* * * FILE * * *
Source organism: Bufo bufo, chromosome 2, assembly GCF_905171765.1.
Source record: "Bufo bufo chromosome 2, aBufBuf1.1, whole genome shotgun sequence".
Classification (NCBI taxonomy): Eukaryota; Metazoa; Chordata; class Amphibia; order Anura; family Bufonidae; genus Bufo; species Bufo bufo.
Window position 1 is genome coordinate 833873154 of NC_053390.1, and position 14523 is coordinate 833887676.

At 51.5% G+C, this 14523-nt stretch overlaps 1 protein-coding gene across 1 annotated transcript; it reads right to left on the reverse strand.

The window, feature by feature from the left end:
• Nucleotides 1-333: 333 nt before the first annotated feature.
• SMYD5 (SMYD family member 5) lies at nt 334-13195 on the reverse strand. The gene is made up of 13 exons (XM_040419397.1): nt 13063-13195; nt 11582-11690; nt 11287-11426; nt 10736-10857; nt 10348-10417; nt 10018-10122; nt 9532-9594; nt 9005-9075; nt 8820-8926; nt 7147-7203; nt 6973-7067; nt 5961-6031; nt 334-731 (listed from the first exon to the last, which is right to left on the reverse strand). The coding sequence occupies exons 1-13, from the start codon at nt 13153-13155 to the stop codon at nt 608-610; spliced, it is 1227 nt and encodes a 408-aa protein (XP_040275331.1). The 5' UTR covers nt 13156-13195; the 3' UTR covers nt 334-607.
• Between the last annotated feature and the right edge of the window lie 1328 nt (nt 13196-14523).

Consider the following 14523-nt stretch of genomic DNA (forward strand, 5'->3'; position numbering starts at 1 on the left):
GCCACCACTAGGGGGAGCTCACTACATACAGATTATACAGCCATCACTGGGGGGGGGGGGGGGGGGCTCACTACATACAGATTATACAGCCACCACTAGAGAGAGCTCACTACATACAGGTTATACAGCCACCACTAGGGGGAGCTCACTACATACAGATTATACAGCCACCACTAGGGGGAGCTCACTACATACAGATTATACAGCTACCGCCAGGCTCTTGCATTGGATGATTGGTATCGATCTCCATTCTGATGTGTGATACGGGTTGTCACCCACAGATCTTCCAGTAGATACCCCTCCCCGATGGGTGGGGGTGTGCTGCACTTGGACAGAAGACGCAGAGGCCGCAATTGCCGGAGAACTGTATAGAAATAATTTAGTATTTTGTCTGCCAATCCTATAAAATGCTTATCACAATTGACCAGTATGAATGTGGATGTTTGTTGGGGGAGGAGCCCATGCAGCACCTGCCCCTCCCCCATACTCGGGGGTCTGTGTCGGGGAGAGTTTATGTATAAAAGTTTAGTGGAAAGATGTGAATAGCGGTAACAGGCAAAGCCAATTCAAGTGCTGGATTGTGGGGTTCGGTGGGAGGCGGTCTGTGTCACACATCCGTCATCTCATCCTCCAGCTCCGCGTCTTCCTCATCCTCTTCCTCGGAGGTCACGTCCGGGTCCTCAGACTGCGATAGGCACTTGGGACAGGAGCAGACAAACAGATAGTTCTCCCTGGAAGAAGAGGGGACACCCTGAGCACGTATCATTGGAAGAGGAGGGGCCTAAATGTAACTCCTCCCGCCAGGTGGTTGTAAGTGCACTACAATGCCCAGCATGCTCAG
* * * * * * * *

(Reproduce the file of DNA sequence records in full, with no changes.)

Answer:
Source organism: Bufo bufo, chromosome 2, assembly GCF_905171765.1.
Source record: "Bufo bufo chromosome 2, aBufBuf1.1, whole genome shotgun sequence".
Classification (NCBI taxonomy): Eukaryota; Metazoa; Chordata; class Amphibia; order Anura; family Bufonidae; genus Bufo; species Bufo bufo.
Window position 1 is genome coordinate 833873154 of NC_053390.1, and position 14523 is coordinate 833887676.

At 51.5% G+C, this 14523-nt stretch overlaps 1 protein-coding gene across 1 annotated transcript; it reads right to left on the reverse strand.

The window, feature by feature from the left end:
• Nucleotides 1-333: 333 nt before the first annotated feature.
• SMYD5 (SMYD family member 5) lies at nt 334-13195 on the reverse strand. The gene is made up of 13 exons (XM_040419397.1): nt 13063-13195; nt 11582-11690; nt 11287-11426; nt 10736-10857; nt 10348-10417; nt 10018-10122; nt 9532-9594; nt 9005-9075; nt 8820-8926; nt 7147-7203; nt 6973-7067; nt 5961-6031; nt 334-731 (listed from the first exon to the last, which is right to left on the reverse strand). The coding sequence occupies exons 1-13, from the start codon at nt 13153-13155 to the stop codon at nt 608-610; spliced, it is 1227 nt and encodes a 408-aa protein (XP_040275331.1). The 5' UTR covers nt 13156-13195; the 3' UTR covers nt 334-607.
• Between the last annotated feature and the right edge of the window lie 1328 nt (nt 13196-14523).

Consider the following 14523-nt stretch of genomic DNA (forward strand, 5'->3'; position numbering starts at 1 on the left):
GCCACCACTAGGGGGAGCTCACTACATACAGATTATACAGCCATCACTGGGGGGGGGGGGGGGGGGCTCACTACATACAGATTATACAGCCACCACTAGAGAGAGCTCACTACATACAGGTTATACAGCCACCACTAGGGGGAGCTCACTACATACAGATTATACAGCCACCACTAGGGGGAGCTCACTACATACAGATTATACAGCTACCGCCAGGCTCTTGCATTGGATGATTGGTATCGATCTCCATTCTGATGTGTGATACGGGTTGTCACCCACAGATCTTCCAGTAGATACCCCTCCCCGATGGGTGGGGGTGTGCTGCACTTGGACAGAAGACGCAGAGGCCGCAATTGCCGGAGAACTGTATAGAAATAATTTAGTATTTTGTCTGCCAATCCTATAAAATGCTTATCACAATTGACCAGTATGAATGTGGATGTTTGTTGGGGGAGGAGCCCATGCAGCACCTGCCCCTCCCCCATACTCGGGGGTCTGTGTCGGGGAGAGTTTATGTATAAAAGTTTAGTGGAAAGATGTGAATAGCGGTAACAGGCAAAGCCAATTCAAGTGCTGGATTGTGGGGTTCGGTGGGAGGCGGTCTGTGTCACACATCCGTCATCTCATCCTCCAGCTCCGCGTCTTCCTCATCCTCTTCCTCGGAGGTCACGTCCGGGTCCTCAGACTGCGATAGGCACTTGGGACAGGAGCAGACAAACAGATAGTTCTCCCTGGAAGAAGAGGGGACACCCTGAGCACGTATCATTGGAAGAGGAGGGGCCTAAATGTAACTCCTCCCGCCAGGTGGTTGTAAGTGCACTACAATGCCCAGCATGCTCAG